Recession Proof Living

Your money, your life

Budget Cooking for a Crowd

budget_cooking_for_a_crowdIf you’re like many American families, you spent a ton of money over the holiday weekend feeding your family and guests. Or perhaps you didn’t host anyone at all for fear the cost would (pardon the pun) eat you alive. All it takes is some steaks on the grill, salads made with expensive organic veggies, and store-bought desserts for a large group, and suddenly you’ve spent $200 for one meal. Don’t let it happen again!

The good news is that cooking for a large group doen’t have to break the bank. Budget cooking for a crowd is possible if you follow a few simple tips.

Plan ahead.
Mark the date on your calendar as far ahead of time as possible, and start planning your menu immediately. Clip coupons that correspond to your menu and watch the grocery store ads. The best grocery deals happen when you combine sales with manufacturer coupons. You can buy your nonperishable or frozen items (don’t forget that fresh meat can also be frozen) in advance this way.

If guests offer to bring something, let them.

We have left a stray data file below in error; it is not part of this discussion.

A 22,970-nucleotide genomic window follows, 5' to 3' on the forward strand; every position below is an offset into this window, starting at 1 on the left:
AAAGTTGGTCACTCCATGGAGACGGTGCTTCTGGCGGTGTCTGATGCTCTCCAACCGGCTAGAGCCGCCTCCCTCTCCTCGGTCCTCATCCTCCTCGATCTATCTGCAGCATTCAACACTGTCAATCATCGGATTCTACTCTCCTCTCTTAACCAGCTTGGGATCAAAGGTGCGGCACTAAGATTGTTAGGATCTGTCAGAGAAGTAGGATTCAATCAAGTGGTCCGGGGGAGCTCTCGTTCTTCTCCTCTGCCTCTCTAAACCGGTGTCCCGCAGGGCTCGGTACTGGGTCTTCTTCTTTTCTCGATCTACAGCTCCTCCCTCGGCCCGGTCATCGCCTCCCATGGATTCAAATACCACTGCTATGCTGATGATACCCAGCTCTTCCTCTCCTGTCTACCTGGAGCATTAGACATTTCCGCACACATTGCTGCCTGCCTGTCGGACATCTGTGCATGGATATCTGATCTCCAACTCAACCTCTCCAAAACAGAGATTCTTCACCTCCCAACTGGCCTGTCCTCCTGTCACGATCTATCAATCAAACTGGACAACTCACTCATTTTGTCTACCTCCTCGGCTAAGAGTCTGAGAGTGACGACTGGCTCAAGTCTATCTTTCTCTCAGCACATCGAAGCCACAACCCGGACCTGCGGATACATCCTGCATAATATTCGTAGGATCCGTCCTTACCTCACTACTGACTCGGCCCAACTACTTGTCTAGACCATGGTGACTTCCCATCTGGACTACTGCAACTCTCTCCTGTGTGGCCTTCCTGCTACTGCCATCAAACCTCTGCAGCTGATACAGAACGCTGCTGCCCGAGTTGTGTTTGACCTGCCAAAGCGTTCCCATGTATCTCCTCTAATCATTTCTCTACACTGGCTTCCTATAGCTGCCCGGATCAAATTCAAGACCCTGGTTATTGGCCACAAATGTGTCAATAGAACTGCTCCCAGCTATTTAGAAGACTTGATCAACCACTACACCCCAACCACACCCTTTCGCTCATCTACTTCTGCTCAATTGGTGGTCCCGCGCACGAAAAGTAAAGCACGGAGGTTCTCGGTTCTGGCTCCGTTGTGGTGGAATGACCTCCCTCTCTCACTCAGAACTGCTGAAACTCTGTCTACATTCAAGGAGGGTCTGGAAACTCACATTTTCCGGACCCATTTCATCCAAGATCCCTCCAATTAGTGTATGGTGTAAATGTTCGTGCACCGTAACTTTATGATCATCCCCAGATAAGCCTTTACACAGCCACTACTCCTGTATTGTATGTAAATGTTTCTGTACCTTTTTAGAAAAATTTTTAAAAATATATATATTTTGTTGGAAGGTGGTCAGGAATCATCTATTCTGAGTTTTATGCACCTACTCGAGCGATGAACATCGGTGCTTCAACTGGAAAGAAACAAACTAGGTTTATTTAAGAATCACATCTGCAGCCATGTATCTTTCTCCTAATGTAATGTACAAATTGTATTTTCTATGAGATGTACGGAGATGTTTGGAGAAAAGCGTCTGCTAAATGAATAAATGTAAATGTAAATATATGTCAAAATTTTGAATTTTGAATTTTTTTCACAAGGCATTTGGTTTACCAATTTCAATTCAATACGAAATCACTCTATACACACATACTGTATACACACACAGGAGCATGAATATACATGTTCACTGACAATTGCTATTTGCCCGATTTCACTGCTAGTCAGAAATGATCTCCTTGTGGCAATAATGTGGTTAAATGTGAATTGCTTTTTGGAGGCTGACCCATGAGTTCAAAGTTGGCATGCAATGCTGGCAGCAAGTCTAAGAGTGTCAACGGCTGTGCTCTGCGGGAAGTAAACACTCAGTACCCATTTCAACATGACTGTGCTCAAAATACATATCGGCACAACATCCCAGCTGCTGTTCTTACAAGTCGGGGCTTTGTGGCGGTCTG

I agree with Miss Manners that it’s rude to ask guests to bring food to your party, but it isn’t rude for them to offer–or for you to accept their offer. No need to turn down free food!

Consider “big pot” meals.
Spaghetti, chili, stew, chicken and noodles, red beans and rice. . .they taste great and use inexpensive ingredients. They are easy to make in large quantities, and as an added bonus, they’re also easy to clean up.

Other inexpensive treats.
Here are some other party goodies that don’t cost a fortune:
-deviled eggs
-pasta salad
-tuna salad
-homemade bread or rolls
-snickerdoodle cookies
-shortbread cookies

What are some of your favorite ideas for budget cooking for a crowd?

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  1. Great post Andrea! If there’s one thing I try to save money on, it’s food:)

    You are right on about the “big pot” meals. I often have my neighbors over for dinner, and when I do, it’s usually chili or spagetti!


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